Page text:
In addition to the standard 15 second or 30 second continuous GPS datastream, the NCEDC is now archiving and distributing high-rate 1 Hz continuous GPS data from most of the BSL-operated BARD stations. In collaboration with UCSD/SIO and USGS/MP, the BSL is now streaming real-time 1 Hz continuous data from the 13 PBO stations in Parkfield through the USGS Parkfield T1 and NCSS T1 circuits to the BSL, where it makes the data available to researchers in real-time through an Ntripcaster.
The NCEDC also archives non-continuous survey GPS data. The initial dataset archived is the survey GPS data collected by the USGS Menlo Park for Northern California and other locations. The NCEDC is the principal archive for this dataset. Significant quality control efforts were implemented by the NCEDC to ensure that the raw data, scanned site log sheets, and RINEX data are archived for each survey.
The Calpine Corporation operated a micro-seismic monitoring network in the Geysers region of Northern California. Prior to 1999, this network was operated by Unocal. Through various agreements, both Unocal and Calpine have released triggered event waveform data from 1989 through 2000 along with preliminary event catalogs for the same time period for archiving and distribution through the NCEDC. This dataset represents over 296,000 events that were recorded by the Calpine/Unocal Geysers network and are available via research accounts at the NCEDC.
The Lawrence Berkeley Laboratory (LBL), with funding from the California Energy Commission, currently operates a 22 station network in the Geysers region with an emphasis on monitoring seismicity related to well water injection. The earthquake locations and waveforms from this network are sent to the NCEDC, and the locations are forwarded to the NCSN so that they can be merged into the NCSN earthquake catalog. In August 2007, the NCSN installed an Earthworm system at the Geysers to receive continuous LBL Geysers data, and this system provides event waveforms in real-time for the NCEMC earthquake processing and the NCEDC event archives. The event data from LBL Geysers event waveforms collected from April 2004 to August 2007 will be associated with events from the NCSN catalog and will be included with the existing waveforms for these events.
Over the last 35 years, the USGS at Menlo Park, in collaboration with other principal investigators, has collected an extensive low-frequency geophysical data set that contains over 1300 channels of tilt, tensor strain, dilatational strain, creep, magnetic field, and water level as well as auxiliary channels such as temperature, pore pressure, rain and snow accumulation, and wind speed. In collaboration with the USGS, we assembled the requisite information for the hardware representation of the stations and the instrument responses for many channels of this diverse dataset, and developed the required programs to populate and update the hardware database and generate the instrument responses. We developed the programs and procedures to automate the process of importing the raw waveform data and converting it to MiniSEED format. Since these data are delivered to the NCEDC on a daily basis and immediately archived, these data are not inserted into the NCEDC DART.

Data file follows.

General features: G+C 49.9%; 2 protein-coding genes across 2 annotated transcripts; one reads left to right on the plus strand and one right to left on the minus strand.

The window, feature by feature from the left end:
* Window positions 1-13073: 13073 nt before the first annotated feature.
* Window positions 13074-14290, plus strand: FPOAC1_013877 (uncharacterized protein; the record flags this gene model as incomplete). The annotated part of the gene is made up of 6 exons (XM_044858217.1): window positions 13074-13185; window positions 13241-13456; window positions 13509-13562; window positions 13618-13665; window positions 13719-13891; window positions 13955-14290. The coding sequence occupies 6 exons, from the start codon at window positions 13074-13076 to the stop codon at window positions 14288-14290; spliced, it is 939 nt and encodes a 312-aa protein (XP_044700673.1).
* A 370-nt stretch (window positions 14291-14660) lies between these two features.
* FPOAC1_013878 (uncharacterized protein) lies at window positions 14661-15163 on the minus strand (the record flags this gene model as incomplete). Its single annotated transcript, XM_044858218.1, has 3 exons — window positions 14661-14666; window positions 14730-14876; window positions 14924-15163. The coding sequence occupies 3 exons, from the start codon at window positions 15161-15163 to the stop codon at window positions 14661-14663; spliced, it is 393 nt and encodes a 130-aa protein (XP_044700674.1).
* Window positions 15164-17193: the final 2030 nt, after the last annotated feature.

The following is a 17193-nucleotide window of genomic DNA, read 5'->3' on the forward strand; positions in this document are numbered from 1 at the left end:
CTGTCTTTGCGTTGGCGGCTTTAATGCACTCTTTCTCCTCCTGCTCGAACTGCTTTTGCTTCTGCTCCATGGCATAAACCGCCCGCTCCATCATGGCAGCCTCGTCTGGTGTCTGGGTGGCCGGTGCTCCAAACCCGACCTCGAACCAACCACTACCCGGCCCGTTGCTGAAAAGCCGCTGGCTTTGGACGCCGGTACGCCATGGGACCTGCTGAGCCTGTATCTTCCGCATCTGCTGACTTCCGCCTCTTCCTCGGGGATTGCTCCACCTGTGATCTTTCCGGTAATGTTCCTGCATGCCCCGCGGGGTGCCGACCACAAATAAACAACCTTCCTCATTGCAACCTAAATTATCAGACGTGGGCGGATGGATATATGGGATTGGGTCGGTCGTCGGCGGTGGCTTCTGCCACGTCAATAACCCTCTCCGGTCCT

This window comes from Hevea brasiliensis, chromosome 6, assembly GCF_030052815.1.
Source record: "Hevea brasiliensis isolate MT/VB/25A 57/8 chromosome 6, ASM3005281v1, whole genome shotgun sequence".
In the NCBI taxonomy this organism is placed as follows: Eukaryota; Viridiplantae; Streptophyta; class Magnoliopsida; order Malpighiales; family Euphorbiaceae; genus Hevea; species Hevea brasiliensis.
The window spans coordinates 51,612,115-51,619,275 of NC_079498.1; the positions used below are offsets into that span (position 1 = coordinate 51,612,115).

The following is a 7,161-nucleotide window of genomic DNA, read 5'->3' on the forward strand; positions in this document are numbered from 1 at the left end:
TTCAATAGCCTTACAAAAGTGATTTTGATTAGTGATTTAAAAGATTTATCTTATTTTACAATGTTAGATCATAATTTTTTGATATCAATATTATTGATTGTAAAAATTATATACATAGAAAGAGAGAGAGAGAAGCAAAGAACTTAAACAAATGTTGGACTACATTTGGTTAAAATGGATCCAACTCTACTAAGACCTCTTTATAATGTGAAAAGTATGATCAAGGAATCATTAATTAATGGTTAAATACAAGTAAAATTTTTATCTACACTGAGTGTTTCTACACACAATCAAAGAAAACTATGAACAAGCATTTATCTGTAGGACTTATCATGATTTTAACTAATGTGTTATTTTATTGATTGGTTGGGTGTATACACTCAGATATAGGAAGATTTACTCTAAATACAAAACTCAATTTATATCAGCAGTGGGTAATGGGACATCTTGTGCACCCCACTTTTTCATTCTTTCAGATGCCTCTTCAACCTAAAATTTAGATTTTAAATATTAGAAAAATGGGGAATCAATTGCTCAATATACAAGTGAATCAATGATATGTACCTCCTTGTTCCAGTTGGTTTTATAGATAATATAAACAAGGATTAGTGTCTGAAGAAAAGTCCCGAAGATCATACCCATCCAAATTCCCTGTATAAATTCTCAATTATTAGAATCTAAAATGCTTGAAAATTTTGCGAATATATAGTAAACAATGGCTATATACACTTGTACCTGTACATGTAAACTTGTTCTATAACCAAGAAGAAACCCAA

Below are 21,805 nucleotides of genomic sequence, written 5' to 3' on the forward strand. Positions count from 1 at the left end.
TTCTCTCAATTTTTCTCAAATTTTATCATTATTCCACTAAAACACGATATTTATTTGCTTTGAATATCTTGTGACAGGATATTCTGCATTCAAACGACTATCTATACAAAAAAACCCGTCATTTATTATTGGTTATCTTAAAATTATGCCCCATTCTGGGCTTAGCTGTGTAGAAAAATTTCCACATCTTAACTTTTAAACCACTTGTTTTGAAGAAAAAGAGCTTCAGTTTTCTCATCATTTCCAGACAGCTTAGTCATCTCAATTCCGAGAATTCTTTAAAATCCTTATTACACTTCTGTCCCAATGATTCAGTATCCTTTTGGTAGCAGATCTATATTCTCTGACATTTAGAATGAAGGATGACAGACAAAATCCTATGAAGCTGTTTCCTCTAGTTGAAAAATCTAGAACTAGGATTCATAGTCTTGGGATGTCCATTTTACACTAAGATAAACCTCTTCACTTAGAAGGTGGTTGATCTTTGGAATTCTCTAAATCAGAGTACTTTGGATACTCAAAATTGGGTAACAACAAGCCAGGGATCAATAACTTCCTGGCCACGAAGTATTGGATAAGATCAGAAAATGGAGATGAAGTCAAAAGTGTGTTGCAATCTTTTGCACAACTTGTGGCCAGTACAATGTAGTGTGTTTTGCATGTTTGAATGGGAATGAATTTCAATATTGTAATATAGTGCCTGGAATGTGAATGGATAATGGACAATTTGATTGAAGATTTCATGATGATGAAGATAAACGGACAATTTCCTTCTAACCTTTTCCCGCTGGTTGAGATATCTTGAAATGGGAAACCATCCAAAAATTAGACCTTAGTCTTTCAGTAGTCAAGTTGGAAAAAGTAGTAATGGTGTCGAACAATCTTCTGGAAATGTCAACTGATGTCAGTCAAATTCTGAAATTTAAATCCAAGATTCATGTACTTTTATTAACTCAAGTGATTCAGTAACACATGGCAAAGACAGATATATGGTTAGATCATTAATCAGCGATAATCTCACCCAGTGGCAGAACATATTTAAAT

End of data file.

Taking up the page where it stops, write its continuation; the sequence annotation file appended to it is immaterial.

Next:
We have currently archived timeseries data from 887 data channels from 167 sites, and have instrument response information for 542 channels at 139 sites. The waveform archive is updated on a daily basis with data from 350 currently operating data channels. We will augment the raw data archive as additional instrument response information is assembled by the USGS for the channels, and will work with the USGS to clearly define the attributes of the ``processed'' data channels.
In 2004, the NCEDC started to archive broadband and strong motion data from 15 SCSN (network CI) stations that are telemetered to the Northern California Management Center (NCEMC) of the California Integrated Seismic Network (CISN). These data are used in the prototype real-time state-wide earthquake processing system and also provide increased coverage for Northern California events. Since the data are telemetered directly from the stations in real-time to both the SCSN and to the NCEMC, the NCEDC archives the NCEMC's copy of the data to ensure that at least one copy of the data will be preserved. Due to reduced state funding, the SCSN has gradually reduced the number of telemetered stations to 12.
In early 2006, the NCEDC started to continuously archive all of the selected SCSN short-period stations that are contributed to the NCSN. All of these data are also available in real-time from the NCEDC DART. In 2009, the NCEMC started incorporating data from 25 additional SCSN stations near the southern border of the NCEMC monitoring area in its event waveform collection to provide better azimuthal coverage of events in that area. In 2009-2010, the NCEMC also started retrieving event waveform data from the SCSN for other SCSN stations that are expected to receive signals from Northern California earthquakes. All of these event waveforms are also archived at the NCEDC.